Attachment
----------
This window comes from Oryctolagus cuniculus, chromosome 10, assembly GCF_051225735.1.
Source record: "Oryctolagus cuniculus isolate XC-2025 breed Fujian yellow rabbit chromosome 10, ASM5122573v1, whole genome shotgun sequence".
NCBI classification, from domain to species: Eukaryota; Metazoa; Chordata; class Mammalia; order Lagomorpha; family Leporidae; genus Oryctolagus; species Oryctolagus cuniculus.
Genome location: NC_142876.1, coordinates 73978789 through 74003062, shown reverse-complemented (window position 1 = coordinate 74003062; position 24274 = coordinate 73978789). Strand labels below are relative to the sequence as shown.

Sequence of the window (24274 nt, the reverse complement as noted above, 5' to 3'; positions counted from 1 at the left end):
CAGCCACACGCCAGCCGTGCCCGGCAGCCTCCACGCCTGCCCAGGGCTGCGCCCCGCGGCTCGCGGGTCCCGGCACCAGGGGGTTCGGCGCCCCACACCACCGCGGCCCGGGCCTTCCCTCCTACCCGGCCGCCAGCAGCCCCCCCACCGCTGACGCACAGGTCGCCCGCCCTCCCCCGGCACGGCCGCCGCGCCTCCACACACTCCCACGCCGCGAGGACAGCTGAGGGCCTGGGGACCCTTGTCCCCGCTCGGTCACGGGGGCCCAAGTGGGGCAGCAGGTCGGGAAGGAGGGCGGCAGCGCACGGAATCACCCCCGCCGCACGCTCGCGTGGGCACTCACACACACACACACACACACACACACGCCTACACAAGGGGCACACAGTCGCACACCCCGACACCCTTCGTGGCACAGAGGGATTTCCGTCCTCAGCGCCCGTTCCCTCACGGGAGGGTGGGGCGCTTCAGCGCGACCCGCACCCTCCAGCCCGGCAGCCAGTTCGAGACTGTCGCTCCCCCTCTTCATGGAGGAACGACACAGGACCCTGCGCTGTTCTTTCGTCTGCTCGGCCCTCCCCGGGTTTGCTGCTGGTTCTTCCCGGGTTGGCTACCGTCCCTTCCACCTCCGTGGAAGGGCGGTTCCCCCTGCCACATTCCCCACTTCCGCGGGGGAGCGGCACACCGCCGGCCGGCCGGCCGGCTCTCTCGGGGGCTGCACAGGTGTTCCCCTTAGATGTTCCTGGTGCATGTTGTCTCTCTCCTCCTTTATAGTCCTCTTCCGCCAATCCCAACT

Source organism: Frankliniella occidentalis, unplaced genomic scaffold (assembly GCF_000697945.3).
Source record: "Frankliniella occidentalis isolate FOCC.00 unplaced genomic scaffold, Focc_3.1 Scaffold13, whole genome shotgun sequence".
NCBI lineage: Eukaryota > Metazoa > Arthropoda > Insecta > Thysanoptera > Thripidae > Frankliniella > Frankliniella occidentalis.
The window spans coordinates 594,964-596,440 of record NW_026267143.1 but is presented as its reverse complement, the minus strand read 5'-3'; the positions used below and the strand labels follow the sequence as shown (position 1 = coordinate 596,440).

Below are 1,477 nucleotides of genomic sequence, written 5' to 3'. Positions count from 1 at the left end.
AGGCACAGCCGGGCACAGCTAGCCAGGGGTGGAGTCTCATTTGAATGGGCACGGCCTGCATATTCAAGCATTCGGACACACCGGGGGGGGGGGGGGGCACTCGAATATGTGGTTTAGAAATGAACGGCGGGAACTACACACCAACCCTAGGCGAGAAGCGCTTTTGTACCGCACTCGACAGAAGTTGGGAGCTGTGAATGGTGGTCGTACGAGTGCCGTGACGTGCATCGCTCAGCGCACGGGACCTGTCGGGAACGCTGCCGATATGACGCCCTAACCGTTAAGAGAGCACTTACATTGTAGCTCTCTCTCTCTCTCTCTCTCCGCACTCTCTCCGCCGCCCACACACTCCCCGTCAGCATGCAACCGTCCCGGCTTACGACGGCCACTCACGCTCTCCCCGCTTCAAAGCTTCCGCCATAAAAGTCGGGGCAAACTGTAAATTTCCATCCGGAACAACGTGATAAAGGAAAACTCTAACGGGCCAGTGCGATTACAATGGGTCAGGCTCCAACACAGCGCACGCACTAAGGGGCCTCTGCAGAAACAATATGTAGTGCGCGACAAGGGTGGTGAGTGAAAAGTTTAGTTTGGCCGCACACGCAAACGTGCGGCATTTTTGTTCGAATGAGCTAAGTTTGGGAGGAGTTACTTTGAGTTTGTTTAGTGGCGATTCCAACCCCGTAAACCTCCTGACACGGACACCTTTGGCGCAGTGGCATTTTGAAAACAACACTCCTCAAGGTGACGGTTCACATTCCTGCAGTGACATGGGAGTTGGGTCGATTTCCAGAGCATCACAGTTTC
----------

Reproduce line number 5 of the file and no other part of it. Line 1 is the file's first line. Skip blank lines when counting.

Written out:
Sequence of the window (24274 nt, the reverse complement as noted above, 5' to 3'; positions counted from 1 at the left end):